In case you missed it: This week’s best reads from Pennsylvania cities

    This week on Grapple we headed to Scranton

    This week on Grapple we headed to Scranton

    It’s Scranton week on Grapple, plus bad times, good solutions and elected officials behaving badly. 

     Scrannen? Scran-ton? JoeBidenton? 

    If your knowledge of Scranton is limited to the opening montage of NBC’s The Office, you’ve got some catching up to do. May I recommend the latest episode of Grapple, our podcast? We visit Scranton, once the biggest city in the Anthracite coal region, now at about half it’s peak population.

     Scranton no doubt has a storied past — Jane Jacobs, one of the world’s foremost urban thinkers, is from there — but after decades of decline, some residents are starting to feel optimistic about the city’s future. Immigrants are moving in, and young people are moving back to raise their families (and a fair bit of heck.) 

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    Since 1992, Scranton has been in Act 47, the state’s distressed city program. The city is in the process of paying off some big bills, like a $30 million back pay settlement to police and firefighters and overdue payments to the pension plan. Scranton has the third most underfunded pension plan in the state, after Pittsburgh and Philadelphia. 

    But city leaders are expecting a windfall in the near future. This week the state approved the sale of Scranton’s sewer authority to a private company, to the tune of $96 million for the city. About $65 million of that is expected to go to the pension debt. That is, assuming the state allows the authority to renew it’s permit…

    This week on Grapple, we also talked with Robert Putnam, author of Bowling Alone and Our Kids: The American Dream in Crisis, about kids, dreams and crises. (Or, more specifically, how the American dream became less accessible for the average working American.)

    Big problems

    You know what phrase gets bandied about on the campaign trail a lot? “Economic inequality,” which some experts say is just a fancy way of avoiding the poverty discussion. But those struggling with deep poverty or working really hard and not making ends meet aren’t interested in euphemism. They want to know what the candidates plan to do on this major issue. 

    A lot of that poverty is hidden in plain sight in the Philadelphia suburbs. Thousands more kids are living in poverty in Montgomery, Bucks, Delaware and Chester counties than before the recession.

    The state has, for decades now, been seeing demographic shifts. Pennsylvania has been getting older and more diverse, and some legislators are hoping to capitalize on those changes — or at least recognize them when they make legislative decisions. 

    One demographic trend — smaller high school graduation classes — is affecting the state university system. The 14-school system posted an enrollment decline for the sixth year in a row, bringing total enrollment loss since 2010 to 12 percent. That’s the lowest enrollment the system has seen since 2003.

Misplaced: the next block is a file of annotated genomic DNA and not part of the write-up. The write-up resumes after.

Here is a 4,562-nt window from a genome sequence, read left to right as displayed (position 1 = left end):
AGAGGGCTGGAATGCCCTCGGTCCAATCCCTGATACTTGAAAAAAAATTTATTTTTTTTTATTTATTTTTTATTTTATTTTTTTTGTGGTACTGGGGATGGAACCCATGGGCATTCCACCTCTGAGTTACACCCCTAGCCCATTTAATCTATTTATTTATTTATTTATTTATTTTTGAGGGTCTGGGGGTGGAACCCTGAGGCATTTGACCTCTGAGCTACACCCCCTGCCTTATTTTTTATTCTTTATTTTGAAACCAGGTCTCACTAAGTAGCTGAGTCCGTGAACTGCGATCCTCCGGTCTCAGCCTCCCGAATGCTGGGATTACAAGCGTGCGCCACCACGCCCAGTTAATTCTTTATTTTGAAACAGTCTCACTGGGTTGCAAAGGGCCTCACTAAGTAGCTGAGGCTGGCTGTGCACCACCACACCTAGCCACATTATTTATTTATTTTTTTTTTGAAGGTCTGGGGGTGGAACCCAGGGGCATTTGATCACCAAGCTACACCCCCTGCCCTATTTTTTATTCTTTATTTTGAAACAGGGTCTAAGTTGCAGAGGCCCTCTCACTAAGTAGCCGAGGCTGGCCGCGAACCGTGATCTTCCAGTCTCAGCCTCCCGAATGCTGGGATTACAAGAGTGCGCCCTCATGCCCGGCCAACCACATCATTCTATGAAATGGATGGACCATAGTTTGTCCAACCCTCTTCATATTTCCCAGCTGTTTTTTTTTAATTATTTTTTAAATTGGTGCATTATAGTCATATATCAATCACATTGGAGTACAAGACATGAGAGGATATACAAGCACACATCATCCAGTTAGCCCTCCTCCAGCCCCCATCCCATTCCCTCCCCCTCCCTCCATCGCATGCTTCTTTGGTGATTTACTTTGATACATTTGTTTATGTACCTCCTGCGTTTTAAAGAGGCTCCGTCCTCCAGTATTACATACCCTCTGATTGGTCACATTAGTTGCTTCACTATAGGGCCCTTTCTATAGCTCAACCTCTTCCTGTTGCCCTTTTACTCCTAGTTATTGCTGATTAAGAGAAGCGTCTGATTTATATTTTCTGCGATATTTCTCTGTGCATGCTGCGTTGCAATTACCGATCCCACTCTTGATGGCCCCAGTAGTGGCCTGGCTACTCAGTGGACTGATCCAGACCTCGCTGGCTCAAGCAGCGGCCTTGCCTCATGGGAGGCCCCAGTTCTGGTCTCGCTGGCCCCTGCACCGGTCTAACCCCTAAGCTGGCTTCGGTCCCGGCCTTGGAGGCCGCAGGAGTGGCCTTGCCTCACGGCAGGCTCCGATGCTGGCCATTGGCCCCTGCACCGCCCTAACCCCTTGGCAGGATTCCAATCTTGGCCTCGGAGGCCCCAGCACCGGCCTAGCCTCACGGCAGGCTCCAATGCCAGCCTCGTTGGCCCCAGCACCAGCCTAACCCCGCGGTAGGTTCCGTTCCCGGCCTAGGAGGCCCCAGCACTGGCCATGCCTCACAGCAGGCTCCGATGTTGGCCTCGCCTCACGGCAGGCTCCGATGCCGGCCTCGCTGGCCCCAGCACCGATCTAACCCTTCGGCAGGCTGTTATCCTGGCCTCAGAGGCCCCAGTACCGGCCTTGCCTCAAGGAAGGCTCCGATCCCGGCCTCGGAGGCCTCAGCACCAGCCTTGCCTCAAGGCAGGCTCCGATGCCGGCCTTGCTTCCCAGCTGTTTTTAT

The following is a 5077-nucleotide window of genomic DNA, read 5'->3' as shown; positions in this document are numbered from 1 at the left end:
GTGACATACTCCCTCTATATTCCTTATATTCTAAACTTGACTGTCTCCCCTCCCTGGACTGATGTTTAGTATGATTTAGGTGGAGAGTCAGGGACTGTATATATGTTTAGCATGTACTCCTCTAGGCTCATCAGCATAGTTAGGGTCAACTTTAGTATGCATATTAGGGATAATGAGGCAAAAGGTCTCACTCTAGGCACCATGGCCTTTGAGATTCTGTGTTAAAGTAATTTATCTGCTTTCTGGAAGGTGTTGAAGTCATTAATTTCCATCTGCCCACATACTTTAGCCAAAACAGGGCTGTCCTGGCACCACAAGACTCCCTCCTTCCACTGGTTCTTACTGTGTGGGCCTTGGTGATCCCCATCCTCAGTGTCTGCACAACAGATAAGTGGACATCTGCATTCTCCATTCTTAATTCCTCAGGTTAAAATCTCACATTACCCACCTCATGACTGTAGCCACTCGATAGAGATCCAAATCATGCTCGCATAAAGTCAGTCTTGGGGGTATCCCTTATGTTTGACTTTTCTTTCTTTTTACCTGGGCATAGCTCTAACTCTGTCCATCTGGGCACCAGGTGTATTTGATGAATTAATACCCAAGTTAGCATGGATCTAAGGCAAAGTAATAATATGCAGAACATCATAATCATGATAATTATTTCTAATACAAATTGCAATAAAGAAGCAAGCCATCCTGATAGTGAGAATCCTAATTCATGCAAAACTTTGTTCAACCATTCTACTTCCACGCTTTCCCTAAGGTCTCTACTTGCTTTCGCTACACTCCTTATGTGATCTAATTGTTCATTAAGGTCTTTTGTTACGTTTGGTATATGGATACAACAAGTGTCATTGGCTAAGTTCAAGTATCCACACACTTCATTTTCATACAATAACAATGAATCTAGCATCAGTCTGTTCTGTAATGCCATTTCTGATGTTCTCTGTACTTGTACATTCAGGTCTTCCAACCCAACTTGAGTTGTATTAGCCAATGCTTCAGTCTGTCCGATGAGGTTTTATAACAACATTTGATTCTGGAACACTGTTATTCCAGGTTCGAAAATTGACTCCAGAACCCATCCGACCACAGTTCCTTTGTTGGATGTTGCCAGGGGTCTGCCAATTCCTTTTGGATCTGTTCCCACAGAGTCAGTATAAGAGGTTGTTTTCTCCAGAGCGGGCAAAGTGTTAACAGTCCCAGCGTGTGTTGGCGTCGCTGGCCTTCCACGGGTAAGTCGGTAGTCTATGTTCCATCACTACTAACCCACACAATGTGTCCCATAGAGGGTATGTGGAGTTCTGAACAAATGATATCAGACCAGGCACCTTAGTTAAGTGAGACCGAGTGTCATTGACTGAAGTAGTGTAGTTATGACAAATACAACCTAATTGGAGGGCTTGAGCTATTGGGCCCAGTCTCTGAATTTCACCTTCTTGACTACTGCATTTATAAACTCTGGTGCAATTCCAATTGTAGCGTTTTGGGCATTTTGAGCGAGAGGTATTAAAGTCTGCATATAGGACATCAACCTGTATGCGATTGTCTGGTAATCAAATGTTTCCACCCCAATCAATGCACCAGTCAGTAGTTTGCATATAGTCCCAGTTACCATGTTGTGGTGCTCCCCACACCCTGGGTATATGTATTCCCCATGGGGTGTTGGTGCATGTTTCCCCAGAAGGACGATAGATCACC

This news isn’t great timing, as the state university faculty union prepares to go on strike on October 19th, if contract negotiations are unsuccessful. 

    Bigger solutions?

    There’s no silver bullet, though, as they say in Kentucky, the answer may lie in a thousand silver BBs. Here are a few of the solutions we’re grooving on this week. 

    Want grant money for your city? Be big, be distressed and, if you can, go west. Now, obviously, you can’t pick up your city and move it over near Phoenix.

    But a recent study by the Federal Reserve Banks of Philadelphia and Atlanta found that the cities that attract the most funding from large private foundations share some characteristics: they have more than 250,000 residents, they have a robust non-profit sector and are home to a private foundation themselves, they’re impoverished and they tend towards the Western half of the country. 

    Pay for Success sounds like a program that gives kids $5 if they get all A’s. And it sort of is, but for government programs funded with private dollars. Basically, an investor funds a social good project and, if it succeeds, the government will pay back the investment plus interest. Pennsylvania is rolling out two Pay for Success projects in 2017. 

    Hackers don’t sound like friends of your local government. But they can be! Civic tech groups harness the power of the internet to solve everyday city problems. They can be a solution for a cash-strapped city, but the groups are so popular, they’ve become a little overburdened themselves. 

    Rules, shmules

    Pittsburgh’s Liberty Bridge reopened after some repair work with a new, lower weight limit. Doesn’t stop a lot of truck drivers, who are still barreling over the structurally deficient bridge without a care in the world. 

    The mayor of West York is in trouble after sharing racist posts on his Facebook page. The governor — along with members of the borough council and residents — has called for him to resign. But Mayor Charles Wasko has found a way to avoid all the heat: skip those censure meetings. 

    As he’s stumped across Pennsylvania, Republican presidential nominee Donald Trump has made it clear that he thinks the state is ripe for rule-breaking. He’s told supporters that the only way he could lose Pennsylvania is if the vote isn’t accurate, and encouraged them to sign up as poll-watchers.

    Politico has said this could cause chaos on Election Day. WHYY’s Dave Davies says that’s fairly unlikely.

    Either way, you don’t want to miss out on the excitement, or lack thereof. Have you registered to vote? The deadline is Tuesday! 


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